Retail sales rise in December
WASHINGTON — Retail sales rose for a sixth consecutive month in December, according to the U.S. Census Bureau.
Sales rose 0.6% from the prior month, the Census Bureau reported Friday. However, the increase pushed sales for all of 2010 up 6.7%, the largest annual increase since 1999. Excluding autos, retail sales rose 0.5% last month.
Grocery stores experienced a 2.3% upswing from 2009, bringing its 2010 sales to $525.5 million, while health and personal care stores saw a rise of 3.8% from 2009, totaling $264.1 million for the year. And while advance estimates are not available for pharmacies and drug stores, the Census Bureau last reported that November sales rose to about $18.75 million, a slight jump from about $18.7 million in October.
McNeil provides update on comprehensive action plan
NEW BRUNSWICK, N.J. — After announcing its voluntary recall of certain products at a wholesaler level on Friday, Johnson & Johnson’s McNeil Consumer Healthcare division provided an update on its internal assessment phase of its comprehensive action plan.
McNeil said that it submitted details of its thorough investigation of quality and compliance issues to the Food and Drug Administration. The company said that the assessment, which involved products produced in McNeil’s internal manufacturing network as early as 2007, identified a number of areas for improvement that are being addressed. The issues surrounding McNeil’s manufacturing plant in Fort Washington, Pa., prompted the company to refit the plant, as well as put forth plans to invest in the upgrade of other McNeil facilities. The product recalls and subsequent Fort Washington closure influenced sales of OTC medicines produced by McNeil, J&J said back in July.
"Steps we have taken under the comprehensive action plan constitute an uncompromising and systematic effort to review quality and manufacturing practices at McNeil," said J&J chairman and CEO Bill Weldon. "They help us assure that moving forward, any of our products in the marketplace live up to the trusted standards and expectations that consumers have for all products coming from a Johnson & Johnson company, anywhere in the world."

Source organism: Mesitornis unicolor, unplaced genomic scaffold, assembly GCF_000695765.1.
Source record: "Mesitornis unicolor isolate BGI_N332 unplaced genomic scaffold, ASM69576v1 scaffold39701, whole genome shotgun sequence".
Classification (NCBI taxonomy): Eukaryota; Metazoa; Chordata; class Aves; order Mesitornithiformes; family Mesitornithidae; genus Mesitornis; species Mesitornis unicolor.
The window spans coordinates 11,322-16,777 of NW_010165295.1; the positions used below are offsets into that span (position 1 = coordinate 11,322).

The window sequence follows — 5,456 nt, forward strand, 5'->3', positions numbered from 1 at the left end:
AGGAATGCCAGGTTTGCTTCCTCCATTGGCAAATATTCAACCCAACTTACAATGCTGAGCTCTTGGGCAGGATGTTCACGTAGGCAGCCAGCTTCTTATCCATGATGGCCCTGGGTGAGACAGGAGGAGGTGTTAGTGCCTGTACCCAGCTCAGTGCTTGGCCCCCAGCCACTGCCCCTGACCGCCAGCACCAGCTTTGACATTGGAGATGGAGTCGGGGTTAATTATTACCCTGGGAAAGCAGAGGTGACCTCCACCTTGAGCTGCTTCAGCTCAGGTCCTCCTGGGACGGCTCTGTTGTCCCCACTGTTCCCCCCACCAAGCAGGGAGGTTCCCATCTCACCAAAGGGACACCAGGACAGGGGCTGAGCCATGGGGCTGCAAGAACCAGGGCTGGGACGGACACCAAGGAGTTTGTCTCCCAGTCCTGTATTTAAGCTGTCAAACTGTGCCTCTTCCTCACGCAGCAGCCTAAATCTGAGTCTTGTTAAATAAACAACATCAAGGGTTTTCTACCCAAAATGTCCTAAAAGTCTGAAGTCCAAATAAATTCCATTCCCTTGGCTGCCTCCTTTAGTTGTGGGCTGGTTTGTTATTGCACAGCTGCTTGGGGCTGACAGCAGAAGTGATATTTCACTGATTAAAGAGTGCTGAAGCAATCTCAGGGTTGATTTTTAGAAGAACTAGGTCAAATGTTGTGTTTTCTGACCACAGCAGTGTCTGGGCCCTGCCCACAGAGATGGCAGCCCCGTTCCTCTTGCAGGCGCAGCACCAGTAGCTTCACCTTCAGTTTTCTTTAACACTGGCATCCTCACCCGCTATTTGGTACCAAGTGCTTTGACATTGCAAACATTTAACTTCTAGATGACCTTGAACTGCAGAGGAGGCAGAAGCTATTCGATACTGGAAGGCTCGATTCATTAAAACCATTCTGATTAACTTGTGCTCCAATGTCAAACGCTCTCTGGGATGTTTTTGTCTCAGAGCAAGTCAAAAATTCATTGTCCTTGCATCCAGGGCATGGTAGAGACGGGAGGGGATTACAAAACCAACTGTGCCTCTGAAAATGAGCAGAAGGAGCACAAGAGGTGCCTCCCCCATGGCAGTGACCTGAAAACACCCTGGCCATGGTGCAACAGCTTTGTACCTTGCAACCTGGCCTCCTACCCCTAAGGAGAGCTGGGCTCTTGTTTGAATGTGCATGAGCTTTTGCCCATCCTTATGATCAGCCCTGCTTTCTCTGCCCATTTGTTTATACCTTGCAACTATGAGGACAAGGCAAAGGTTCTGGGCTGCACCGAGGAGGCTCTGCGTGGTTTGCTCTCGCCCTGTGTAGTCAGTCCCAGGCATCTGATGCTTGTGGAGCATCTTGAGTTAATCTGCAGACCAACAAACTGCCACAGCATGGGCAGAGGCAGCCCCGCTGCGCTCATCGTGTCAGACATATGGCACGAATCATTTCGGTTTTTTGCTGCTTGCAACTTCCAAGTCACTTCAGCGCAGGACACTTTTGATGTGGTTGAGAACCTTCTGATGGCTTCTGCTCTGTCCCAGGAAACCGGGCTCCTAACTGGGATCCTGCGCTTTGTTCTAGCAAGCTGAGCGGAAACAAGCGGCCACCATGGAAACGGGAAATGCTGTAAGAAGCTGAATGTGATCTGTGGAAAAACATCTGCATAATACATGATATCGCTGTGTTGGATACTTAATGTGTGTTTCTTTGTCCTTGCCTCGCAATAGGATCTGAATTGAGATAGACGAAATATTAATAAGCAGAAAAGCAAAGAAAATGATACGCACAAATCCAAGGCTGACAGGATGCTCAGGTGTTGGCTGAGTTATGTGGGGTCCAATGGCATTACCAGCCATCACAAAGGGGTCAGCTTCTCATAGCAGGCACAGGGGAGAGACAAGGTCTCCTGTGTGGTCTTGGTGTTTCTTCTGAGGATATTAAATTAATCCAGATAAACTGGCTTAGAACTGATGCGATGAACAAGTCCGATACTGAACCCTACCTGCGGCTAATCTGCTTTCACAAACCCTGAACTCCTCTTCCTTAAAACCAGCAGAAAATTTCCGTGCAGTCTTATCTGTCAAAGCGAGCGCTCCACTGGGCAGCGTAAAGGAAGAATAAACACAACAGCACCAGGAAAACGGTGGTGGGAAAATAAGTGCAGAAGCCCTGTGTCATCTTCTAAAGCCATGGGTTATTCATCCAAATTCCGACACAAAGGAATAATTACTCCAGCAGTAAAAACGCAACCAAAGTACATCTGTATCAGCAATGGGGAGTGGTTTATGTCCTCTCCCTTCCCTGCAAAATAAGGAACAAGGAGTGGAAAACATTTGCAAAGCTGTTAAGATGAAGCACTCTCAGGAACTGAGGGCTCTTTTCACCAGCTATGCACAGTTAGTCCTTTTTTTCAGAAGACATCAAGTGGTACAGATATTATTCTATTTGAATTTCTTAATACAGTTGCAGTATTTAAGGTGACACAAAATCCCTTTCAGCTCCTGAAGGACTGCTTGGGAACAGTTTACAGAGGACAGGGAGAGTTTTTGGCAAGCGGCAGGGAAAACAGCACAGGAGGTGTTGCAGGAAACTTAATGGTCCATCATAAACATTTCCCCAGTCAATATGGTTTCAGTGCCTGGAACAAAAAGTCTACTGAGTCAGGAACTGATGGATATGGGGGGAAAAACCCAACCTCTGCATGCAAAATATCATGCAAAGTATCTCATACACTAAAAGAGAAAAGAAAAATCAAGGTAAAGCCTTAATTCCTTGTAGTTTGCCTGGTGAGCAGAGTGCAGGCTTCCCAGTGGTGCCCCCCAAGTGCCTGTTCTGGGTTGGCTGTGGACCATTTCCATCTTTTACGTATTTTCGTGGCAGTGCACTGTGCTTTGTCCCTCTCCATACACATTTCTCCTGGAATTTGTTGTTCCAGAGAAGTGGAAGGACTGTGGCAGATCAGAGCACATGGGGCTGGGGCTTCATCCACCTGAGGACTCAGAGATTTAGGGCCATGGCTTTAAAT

Albert Heijn, innovative Ahold leader, dies at 83
AMSTERDAM — Former Ahold senior executive Albert Heijn, who helped lead the overhaul of the Dutch-based supermarket giant in the 1960s and 1970s, died peacefully Thursday at his home in the United Kingdom, the company announced. He was 83.
Heijn was the grandson of Albert Heijn, who founded Ahold’s predecessor company, the Albert Heijn supermarket business, in 1887. Heijn joined the company in 1949 and rose quickly through the ranks to become president of the executive board in 1962. Together with his brother Gerrit-Jan, Heijn “led the transformation of the company from a Dutch supermarket chain into a major international food retailing group,” Ahold announced.
“He created a grocery empire on the deceptively simple premise that doing what is right for the business starts with doing what is right for the customer,” the company noted. “Following his retirement in 1989, he remained involved in Ahold, the holding company created in 1973, as a member of the supervisory board until 1997.”
Among his notable achievements, Heijn introduced the first full-service grocery stores in the Netherlands and “brought a much wider selection of products to the Dutch public than had been seen before,” Ahold noted. “Perhaps one of the most significant contributions he made to the global food retail industry was his role in the establishment of a uniform bar code that remains the global standard today,” the company said.
Ahold CEO John Rishton called Heijn “a remarkable man,” as well as “a spirited entrepreneur whose vision has helped shape the global food industry. He was a warm and charismatic leader who was passionate about people — both those who worked for the company and all who shopped at our stores. My thoughts, and those of my colleagues on the corporate executive board, are with his wife Monique and their family.”